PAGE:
• Home care evaluation

▼ Education

Based on the findings in the evaluation phase of “The Hygiene Triad,” the personalized patient education is the focus of the communication between the hygienist and the patient during the hygiene appointment.

Shape each patient’s education time to reflect the findings of the preceding evaluation. Focus on restorative needs for the patient with a healthy periodontal evaluation but new or outstanding restorative needs. Focus on periodontal disease for the patient who has just been diagnosed with periodontal disease. For the perio education, keep it in simple terms: the etiology of gum disease, the role of bacteria in gum infection and bone destruction, and the sequence of appointments needed for treatment of their conditions. Also, emphasize the patient’s role as an active co-therapist and the need for evaluation and maintenance every three to four months to evaluate the healing process and home care and to detoxify the pockets.

The education phase can focus on coaching the patient on a personalized home-care program, such as daily oral infection control. Survey responses indicate that our adult patients do not like being told how to brush their teeth, and they particularly dislike being scolded or spoken to like young children. A hygienist in southern Georgia developed the following approach to coaching adult patients with dignity and respect:

“Ask patients to begin to think of their toothbrush as a tool that delivers medicine to areas of their gums that can harbor the bacteria and germs which cause gum disease. The medicine is placed on the soft toothbrush and the medicine is delivered into the crevice between the gum and the tooth. Using a jiggle motion the medicine is gently forced under the gum.”

Take time to allow the patient to practice and ask if you can coach them as they practice. Encourage patients to experiment with different brushes to find one they really like and learn to coach them on different brands of sonic or power brushes as well as some of the new varieties of manual toothbrushes.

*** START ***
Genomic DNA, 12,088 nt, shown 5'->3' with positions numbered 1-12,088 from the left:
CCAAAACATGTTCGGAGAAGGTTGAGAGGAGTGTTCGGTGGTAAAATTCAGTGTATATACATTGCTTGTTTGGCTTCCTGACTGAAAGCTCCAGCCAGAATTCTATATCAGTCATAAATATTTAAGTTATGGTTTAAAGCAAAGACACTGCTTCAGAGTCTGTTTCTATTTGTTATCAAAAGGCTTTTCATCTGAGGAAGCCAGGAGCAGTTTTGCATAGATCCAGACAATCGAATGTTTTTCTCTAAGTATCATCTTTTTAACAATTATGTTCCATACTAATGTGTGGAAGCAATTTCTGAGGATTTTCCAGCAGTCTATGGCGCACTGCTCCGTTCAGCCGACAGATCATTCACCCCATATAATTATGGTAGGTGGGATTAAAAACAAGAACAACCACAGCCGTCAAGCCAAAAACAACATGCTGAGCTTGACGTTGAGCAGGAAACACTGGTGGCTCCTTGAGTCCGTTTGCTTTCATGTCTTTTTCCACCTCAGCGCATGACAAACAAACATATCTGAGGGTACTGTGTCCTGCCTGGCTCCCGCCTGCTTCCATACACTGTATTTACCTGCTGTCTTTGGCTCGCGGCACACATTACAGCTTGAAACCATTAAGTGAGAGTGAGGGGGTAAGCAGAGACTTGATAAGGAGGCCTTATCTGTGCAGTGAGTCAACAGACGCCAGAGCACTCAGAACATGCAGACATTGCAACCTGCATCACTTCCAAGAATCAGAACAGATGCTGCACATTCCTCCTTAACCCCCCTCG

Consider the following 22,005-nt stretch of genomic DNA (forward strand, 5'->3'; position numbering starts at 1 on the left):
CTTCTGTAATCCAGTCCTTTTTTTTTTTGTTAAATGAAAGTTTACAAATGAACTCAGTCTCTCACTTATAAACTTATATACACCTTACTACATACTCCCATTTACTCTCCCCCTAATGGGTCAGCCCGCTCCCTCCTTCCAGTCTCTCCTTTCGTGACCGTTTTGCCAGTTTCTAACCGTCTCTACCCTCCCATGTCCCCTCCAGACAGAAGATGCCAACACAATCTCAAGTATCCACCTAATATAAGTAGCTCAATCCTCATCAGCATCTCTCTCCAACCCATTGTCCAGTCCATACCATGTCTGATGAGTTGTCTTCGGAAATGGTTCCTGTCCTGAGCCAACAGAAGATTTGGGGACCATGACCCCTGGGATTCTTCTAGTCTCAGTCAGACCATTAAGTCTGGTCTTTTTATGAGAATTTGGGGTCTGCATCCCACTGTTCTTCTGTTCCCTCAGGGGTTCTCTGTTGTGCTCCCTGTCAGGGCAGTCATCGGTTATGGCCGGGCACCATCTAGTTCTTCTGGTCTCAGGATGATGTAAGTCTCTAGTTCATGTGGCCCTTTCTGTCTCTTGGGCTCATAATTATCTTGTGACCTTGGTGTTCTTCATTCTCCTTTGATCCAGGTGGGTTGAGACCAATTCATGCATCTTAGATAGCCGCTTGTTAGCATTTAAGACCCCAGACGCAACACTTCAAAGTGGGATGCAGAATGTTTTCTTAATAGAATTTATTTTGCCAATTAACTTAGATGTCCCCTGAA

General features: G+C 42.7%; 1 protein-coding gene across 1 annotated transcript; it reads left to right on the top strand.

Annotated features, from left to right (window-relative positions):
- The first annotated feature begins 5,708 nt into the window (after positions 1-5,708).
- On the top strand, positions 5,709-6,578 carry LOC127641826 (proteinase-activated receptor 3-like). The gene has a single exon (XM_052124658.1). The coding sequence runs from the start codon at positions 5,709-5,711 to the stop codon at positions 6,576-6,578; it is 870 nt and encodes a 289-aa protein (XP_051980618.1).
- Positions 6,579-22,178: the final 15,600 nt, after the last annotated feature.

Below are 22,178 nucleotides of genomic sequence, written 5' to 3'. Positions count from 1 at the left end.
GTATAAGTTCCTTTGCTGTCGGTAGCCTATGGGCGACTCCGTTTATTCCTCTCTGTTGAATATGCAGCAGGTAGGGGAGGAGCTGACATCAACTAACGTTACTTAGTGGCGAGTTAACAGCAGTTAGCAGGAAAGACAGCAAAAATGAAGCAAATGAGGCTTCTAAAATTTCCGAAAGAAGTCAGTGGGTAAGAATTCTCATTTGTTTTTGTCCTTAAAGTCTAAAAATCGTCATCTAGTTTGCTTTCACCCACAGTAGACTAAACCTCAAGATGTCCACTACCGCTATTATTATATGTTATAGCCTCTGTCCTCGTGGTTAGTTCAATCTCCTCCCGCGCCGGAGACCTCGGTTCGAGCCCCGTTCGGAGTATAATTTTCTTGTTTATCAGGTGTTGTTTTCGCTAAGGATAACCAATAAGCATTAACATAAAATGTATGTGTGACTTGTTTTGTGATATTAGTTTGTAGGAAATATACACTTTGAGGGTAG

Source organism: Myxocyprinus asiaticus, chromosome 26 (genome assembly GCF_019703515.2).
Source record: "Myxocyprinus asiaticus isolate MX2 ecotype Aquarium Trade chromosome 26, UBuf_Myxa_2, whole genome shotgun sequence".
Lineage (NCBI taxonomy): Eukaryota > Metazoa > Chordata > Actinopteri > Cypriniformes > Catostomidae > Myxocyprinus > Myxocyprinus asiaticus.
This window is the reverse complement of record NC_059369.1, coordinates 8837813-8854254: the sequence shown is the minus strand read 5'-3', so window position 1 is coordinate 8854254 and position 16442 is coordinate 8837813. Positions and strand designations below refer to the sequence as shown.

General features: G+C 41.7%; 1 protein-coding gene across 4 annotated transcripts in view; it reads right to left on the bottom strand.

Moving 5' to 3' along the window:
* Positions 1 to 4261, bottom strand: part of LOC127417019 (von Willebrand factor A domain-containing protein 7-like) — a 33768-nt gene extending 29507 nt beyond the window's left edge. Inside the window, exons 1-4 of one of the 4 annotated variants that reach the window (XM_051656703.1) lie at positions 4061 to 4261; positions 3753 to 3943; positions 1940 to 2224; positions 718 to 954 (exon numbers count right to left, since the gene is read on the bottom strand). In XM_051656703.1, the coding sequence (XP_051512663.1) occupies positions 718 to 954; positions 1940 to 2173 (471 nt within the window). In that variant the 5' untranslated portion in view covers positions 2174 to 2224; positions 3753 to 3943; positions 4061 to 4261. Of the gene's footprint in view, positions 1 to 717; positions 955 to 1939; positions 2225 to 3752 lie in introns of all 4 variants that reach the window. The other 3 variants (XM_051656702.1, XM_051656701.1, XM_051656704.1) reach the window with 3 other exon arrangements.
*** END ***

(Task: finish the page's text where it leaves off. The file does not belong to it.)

Stop the floss insanity! Statistics reveal that only two percent of adults use dental floss. People buy yards of floss but most of it never leaves the drawer. Hygienists can recognize this neglect by all the stuff they find between patients’ teeth. Find alternatives to flossing and share them with your patients:

  • Water Pik®, Hydro Floss or other interdental irrigators
  • Stimudents®
  • Rubber tips
  • Proxabrush® or other interdental brushes
  • Rota-dent

Think of the hygienist as a coach of the Plaque Control Olympics. Have the whole team try out different ways to clean interproximally without floss. Those who like flossing will keep flossing. Your patients will appreciate your open mind!

Communicate positive reinforcement: find something positive to affirm in each patient.

• What not to communicate:

Do not devalue recall. Recall appointments are not social visits and treating them as such devalues the time with the hygienist, nor is the hygiene appointment an opportunity to divulge personal information about your troubles or ailments, or your political or religious views. Using the recall appointment time for social conversation places the hygienist in the same category as the hair stylist in the patient’s mind. Those 45 or 60 minutes should center on speaking with the patient about his or her dental condition. Allow only a brief time to converse lightly with your patient for rapport. Remember that hygienists and dentists can add to the value of hygiene appointments through proper communication.